SpectraCell Blog

How important IS vitamin B1(Thiamin)?

Posted by SpectraCell Laboratories, Inc. on Wed, Aug 07, 2013 @ 10:15 AM

Vitamin B1(thiamin) is a water-soluble vitamin of the 8 B complex vitamin B1(thiamin)vitamins. All B vitamins help the body convert food (carbohydrates) into fuel (glucose), which is used to produce energy. The B vitamins, also help the body metabolize fats and protein. B complex vitamins are needed for healthy skin, hair, eyes, and liver. They also help the nervous system function properly, and are needed for good brain function.

Vitamin B1(Thiamin) is used by cells to help make energy from foodstuffs. Thiamin pyrophosphate is a cofactor for dehydrogenase enzymes with key roles in cellular energy production.  Thiamin pyrophosphate is required for transketolase activity, which is a component of the pentose phosphate pathway, the sole source for the synthesis of ribose used in synthesis of the nucleic acids (DNA and RNA).  These reactions also produce the major source of cellular NADPH (used in fatty acid biosynthesis and other pathways). Thiamin triphosphate is localized in nerve cell membranes, and plays a role in transmission of nervous impulses and acetylcholine synthesis.

Deficiency symptoms:

Early vitamin B1(thiamin) deficiency leads to clinical signs of:

  • Loss of appetite
  • Irritability
  • Fatigue
  • Constipation
  • Mental depression
  • Nausea
  • Peripheral Neuropathy 

Clinical signs of more severe thiamin deficiency (Wernicke-Korsafoff Syndrome):

  • Mental confusion
  • Loss of eye coordination
  • Loss of fine motor control
  • Weakness

Those at risk for vitamin B1(Thiamin) deficiency include:

  • Patients suffering from malnutrition, starvation or malabsorptin syndromes
  • Alcoholics
  • Patients on restricted diets
  • Gastric partitioning surgery
  • Thiamin-Responsive
  • Prolonged hemodialysis (pregnancy, lactation, fever, infection, trauma)
  • Elderly
  • Patients with an increased metabolic rate
  • Inherited
  • Metabolic Disorders

Repletion Information:

Dietary sources richest in B1 (per serving) include:

  • Nutritional supplements
  • Rice Bran
  • Pork enriched grain & grain products (cereals)
  • Nutritional Yeasts
  • Wheat Germ
  • Legumes (beans, peas, soybeans, lentils
Download SpectraCell's nutrition correlation reference chart referencing Vitamin B1(Thiamin)'s role in Fibromyalgia, Insomnia and Pain.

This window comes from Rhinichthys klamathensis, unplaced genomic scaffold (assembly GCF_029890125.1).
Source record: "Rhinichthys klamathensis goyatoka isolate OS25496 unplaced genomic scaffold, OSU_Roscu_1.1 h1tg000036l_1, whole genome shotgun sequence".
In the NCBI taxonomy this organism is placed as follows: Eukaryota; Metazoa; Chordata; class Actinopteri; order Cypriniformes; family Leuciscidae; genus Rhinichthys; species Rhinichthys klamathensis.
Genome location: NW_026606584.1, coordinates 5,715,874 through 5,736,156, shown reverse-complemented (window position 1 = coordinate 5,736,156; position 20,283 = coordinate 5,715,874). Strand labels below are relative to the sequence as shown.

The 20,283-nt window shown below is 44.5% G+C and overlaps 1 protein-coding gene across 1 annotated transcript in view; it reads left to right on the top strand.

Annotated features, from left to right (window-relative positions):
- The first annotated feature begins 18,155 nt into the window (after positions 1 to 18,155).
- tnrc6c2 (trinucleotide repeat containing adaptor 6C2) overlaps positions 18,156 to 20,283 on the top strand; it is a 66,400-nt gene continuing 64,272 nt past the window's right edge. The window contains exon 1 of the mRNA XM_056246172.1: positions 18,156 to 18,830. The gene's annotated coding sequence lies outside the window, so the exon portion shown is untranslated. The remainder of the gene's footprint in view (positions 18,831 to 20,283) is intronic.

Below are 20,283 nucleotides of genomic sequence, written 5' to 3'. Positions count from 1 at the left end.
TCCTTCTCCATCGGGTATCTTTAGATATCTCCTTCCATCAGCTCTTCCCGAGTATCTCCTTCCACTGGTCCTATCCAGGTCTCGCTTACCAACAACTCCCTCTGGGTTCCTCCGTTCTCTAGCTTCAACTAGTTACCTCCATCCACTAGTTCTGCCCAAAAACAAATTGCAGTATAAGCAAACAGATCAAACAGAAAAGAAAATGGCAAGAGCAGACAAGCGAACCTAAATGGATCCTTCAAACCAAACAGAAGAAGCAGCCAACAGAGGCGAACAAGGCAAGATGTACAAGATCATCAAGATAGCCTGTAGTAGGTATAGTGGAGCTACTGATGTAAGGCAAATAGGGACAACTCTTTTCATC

View our webinar on "Nutritional Considerations of Fibromyalgia" which discusses vitamin B1 as well as many other nutrients that play a vital role in fibromyalgia.

For more information on how to check your vitamin levels click here.

Topics: SpectraCell, B Vitamins, Fatigue, DNA, Case Study, Diet, Nervous System, Vitamin B1, skin disorder, reference chart, loss of appetite, constipation, nausea, irritability, weakness, mental confusion, thiamin

SpectraCell's Nutritional Correlation Chart on Autism

Posted by SpectraCell Laboratories, Inc. on Wed, Feb 06, 2013 @ 01:54 PM

Autism Nutritional WheelVitamin D - High dose vitamin D therapy reversed autistic behaviors in severely deficient children; Maternal vitamin D deficiency may predispose children to autism.3,4,5

Vitamin A - One cause of autism may be a defect in a retinoid receptor protein (G-alpha protein) which is critical for language processing, attention and sensory perception; Evidence suggests natural vitamin A fixes this protein defect in autistics.1,2

Folate - Oral folate therapy can resolve symptoms of autism in some cases, particularly in autistics with genes that impair folate dependent enzymes.31,32,33

Glutamine - Blood levels of this amino acid which acts as a neurotransmitter are particularly low in autistics. Glutamine also helps prevent leaky gut syndrome, which can exacerbate autistic symptoms.28,29,30

Vitamin C - Improved symptom severity and sensory motor scores in autistic patients possibly due to interaction with dopamine synthesis; Vitamin C also has a strong sparing effect on glutathione.26,27

Glutathione & Cysteine -  Commonly deficient in autistic patients, lack of these antioxidants impair detoxification and methylation processes; Low levels linked to neurological symptoms in autism which is often considered an oxidative stress disorder.21,22,23,24,25

Vitamin B1 - Deficiency linked to delayed language development; Supplementation may benefit autistic patients.19,20

Vitamin B12 - Low B12 impairs methylation (detoxification) which causes the neurological damage responsible for many autistic symptoms; Deficiency of B12 can cause optic neuropathy and vision loss in autistics; B12 raises cysteine and glutathione levels.16,17,18

Vitamin B6 - Cofactor the neurotransmitters serotonin and dopamine; Conversion of B6 to its active form is compromised in many autistics; Supplementation trials with B6 resulted in better eye contact, speech and fewer self-stimulatory behavior in autistics; Some consider B6 in combination with magnesium to be a breakthrough treatment for autism.14,15